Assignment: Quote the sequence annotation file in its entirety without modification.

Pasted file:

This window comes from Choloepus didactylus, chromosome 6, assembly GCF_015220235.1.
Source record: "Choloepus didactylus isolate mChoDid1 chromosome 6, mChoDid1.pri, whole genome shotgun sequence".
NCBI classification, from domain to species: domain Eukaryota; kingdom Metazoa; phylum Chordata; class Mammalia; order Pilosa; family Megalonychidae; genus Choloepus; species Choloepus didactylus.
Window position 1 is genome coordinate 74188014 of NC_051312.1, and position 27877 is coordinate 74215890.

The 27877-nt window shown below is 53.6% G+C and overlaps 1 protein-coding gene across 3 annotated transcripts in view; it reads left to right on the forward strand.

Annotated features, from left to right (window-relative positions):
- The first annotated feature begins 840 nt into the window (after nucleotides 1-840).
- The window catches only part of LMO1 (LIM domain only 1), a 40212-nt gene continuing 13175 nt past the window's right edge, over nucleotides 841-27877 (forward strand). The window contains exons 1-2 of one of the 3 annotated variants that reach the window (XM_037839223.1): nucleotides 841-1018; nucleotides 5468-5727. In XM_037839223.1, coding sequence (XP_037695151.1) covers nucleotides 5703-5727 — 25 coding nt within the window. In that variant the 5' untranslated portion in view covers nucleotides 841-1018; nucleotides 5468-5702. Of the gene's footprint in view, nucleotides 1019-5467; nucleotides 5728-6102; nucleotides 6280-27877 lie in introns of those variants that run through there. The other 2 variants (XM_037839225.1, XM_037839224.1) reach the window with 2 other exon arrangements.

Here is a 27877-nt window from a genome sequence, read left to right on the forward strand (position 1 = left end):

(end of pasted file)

This window comes from Choloepus didactylus, chromosome 6, assembly GCF_015220235.1.
Source record: "Choloepus didactylus isolate mChoDid1 chromosome 6, mChoDid1.pri, whole genome shotgun sequence".
NCBI classification, from domain to species: domain Eukaryota; kingdom Metazoa; phylum Chordata; class Mammalia; order Pilosa; family Megalonychidae; genus Choloepus; species Choloepus didactylus.
Window position 1 is genome coordinate 74188014 of NC_051312.1, and position 27877 is coordinate 74215890.

The 27877-nt window shown below is 53.6% G+C and overlaps 1 protein-coding gene across 3 annotated transcripts in view; it reads left to right on the forward strand.

Annotated features, from left to right (window-relative positions):
- The first annotated feature begins 840 nt into the window (after nucleotides 1-840).
- The window catches only part of LMO1 (LIM domain only 1), a 40212-nt gene continuing 13175 nt past the window's right edge, over nucleotides 841-27877 (forward strand). The window contains exons 1-2 of one of the 3 annotated variants that reach the window (XM_037839223.1): nucleotides 841-1018; nucleotides 5468-5727. In XM_037839223.1, coding sequence (XP_037695151.1) covers nucleotides 5703-5727 — 25 coding nt within the window. In that variant the 5' untranslated portion in view covers nucleotides 841-1018; nucleotides 5468-5702. Of the gene's footprint in view, nucleotides 1019-5467; nucleotides 5728-6102; nucleotides 6280-27877 lie in introns of those variants that run through there. The other 2 variants (XM_037839225.1, XM_037839224.1) reach the window with 2 other exon arrangements.

Here is a 27877-nt window from a genome sequence, read left to right on the forward strand (position 1 = left end):